I think the book itself can be read as an act of resistance. The full title being Babel, or the Necessity of Violence: An Arcane History of the Oxford Translators’ Revolution—there’s a scene towards the end of the book where Robin passes two copies of a manuscript of sorts to one of the allies, a working-class white man who had lost his job because of silverwork. Robin says the manuscript contains the rebels’ stories, because while general history will write them as a threat, the arcane history will tell anyone willing to read it exactly why the rebels had to do what they did. Perhaps we can take the book as a publication by someone who was willing to share this alternative history.

Before everything went to hell, Babel was enjoyable—it was like reminiscing my undergrad days, and perhaps my familiarity with a lot of the things that Robin learnt or read helped me enjoy it a lot more; although I wouldn’t say it’s less accessible if you don’t have a background in Literature or Languages. It’s more that this background knowledge let me pick up easter eggs, kind of like a shared inside joke with the author. Once we are out of that narrative of university friends as found family, there’s only pain, conflict, tension, violence—and no way to return to the way things had been before.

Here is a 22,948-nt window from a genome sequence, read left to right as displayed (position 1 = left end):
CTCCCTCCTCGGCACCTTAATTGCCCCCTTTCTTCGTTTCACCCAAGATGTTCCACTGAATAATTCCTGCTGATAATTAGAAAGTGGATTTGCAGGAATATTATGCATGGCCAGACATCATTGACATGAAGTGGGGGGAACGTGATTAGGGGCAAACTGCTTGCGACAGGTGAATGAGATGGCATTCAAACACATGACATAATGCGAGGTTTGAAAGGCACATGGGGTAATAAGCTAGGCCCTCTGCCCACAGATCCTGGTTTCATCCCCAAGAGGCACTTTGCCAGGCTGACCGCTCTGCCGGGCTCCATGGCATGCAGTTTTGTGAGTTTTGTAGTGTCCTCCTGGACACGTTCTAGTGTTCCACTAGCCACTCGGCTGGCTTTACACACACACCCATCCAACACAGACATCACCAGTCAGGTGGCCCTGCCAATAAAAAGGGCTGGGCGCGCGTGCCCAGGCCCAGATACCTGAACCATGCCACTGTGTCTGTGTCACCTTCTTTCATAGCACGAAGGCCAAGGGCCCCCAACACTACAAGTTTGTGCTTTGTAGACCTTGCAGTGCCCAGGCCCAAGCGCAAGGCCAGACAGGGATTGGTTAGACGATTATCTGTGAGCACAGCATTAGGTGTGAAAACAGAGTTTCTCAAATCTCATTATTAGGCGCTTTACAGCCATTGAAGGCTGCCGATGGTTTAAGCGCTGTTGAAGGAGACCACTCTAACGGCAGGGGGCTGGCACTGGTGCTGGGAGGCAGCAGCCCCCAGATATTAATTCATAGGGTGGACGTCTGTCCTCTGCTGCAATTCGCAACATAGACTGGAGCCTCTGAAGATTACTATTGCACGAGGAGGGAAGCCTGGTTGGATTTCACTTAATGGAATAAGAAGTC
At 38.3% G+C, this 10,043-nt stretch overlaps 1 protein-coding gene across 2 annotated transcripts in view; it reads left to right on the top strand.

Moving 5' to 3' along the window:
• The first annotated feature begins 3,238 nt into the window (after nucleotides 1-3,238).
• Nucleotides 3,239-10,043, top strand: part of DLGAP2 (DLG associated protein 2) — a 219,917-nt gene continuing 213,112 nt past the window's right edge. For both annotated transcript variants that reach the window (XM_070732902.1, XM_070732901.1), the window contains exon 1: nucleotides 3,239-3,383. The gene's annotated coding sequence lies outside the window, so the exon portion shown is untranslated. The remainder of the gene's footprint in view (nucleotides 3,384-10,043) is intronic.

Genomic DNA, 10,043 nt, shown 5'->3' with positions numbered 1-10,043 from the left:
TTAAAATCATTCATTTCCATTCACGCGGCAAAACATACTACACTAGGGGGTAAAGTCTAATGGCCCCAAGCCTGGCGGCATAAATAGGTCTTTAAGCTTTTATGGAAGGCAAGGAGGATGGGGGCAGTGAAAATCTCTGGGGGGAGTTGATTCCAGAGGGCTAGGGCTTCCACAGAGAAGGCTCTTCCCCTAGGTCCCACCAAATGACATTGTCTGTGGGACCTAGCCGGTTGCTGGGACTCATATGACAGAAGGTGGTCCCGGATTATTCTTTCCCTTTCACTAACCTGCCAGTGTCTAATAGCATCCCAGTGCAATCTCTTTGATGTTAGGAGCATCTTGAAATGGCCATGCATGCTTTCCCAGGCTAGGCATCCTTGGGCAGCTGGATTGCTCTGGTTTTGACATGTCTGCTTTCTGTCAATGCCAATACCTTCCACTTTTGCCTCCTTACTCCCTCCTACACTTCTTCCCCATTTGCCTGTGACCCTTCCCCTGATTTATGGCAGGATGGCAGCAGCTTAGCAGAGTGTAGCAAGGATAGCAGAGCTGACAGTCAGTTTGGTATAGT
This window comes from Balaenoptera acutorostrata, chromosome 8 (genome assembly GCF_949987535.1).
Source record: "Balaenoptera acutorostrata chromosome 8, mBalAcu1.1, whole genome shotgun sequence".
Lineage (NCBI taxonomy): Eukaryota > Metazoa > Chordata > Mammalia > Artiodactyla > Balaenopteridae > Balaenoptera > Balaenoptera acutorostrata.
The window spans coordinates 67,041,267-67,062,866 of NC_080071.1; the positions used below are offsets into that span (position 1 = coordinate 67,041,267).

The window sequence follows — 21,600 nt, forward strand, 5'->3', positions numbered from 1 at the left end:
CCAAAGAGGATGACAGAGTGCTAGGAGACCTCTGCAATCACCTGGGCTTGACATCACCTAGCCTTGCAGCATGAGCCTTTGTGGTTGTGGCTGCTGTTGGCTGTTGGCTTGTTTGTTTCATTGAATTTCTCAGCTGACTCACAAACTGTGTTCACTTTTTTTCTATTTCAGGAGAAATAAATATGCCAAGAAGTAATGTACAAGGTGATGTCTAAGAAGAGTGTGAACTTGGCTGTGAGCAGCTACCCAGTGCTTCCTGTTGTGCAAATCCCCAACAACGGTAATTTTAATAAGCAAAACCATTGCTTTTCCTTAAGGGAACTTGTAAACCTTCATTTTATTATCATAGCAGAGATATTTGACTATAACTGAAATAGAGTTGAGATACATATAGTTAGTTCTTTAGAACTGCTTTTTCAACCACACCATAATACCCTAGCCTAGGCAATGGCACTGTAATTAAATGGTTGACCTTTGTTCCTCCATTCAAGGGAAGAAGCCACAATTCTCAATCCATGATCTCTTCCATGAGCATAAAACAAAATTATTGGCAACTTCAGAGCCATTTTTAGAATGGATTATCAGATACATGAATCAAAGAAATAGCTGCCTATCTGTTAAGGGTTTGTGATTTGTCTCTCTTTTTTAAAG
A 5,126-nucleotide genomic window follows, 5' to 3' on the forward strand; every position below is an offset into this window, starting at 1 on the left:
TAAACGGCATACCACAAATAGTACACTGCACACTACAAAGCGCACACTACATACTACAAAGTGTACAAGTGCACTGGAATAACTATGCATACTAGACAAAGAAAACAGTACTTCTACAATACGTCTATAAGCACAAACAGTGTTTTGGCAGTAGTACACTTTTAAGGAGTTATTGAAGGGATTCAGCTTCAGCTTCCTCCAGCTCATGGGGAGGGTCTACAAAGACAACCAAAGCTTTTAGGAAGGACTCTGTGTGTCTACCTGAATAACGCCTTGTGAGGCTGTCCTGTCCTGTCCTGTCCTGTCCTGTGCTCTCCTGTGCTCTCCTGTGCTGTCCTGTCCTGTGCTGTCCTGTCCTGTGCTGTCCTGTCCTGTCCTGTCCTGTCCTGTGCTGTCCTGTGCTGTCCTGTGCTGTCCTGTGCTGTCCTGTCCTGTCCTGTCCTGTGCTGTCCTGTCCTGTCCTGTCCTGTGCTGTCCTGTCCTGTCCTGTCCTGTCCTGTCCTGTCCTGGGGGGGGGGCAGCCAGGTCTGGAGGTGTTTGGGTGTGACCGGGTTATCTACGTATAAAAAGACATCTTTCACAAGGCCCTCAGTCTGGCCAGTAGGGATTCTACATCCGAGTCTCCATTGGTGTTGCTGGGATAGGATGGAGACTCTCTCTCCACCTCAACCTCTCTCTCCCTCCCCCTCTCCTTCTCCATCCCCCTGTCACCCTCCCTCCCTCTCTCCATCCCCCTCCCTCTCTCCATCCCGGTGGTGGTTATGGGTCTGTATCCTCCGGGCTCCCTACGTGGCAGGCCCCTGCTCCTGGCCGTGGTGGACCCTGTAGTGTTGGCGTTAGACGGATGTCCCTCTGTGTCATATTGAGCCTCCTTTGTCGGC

Having already read her Poppy War trilogy, there came a point in Babel when I had an idea of how it would end, and I hated that I was right, even if that was the most logical ending. An empire can’t be toppled overnight, or even in the span of a few years, for that matter. Perhaps the epilogue lets us choose to be a little optimistic, even if we have to pin our hopes on a single character who is determined to survive, to live, despite the odds. Perhaps, compared to The Burning God, where the survivor is forced into survival rather than it being their own active choice, Babel’s conclusion is marginally less depressing. In both conclusions, we are left with a survivor for the cause, and all we can do is hope they can carry the torch, and that the empire doesn’t crush them before they manage to do so.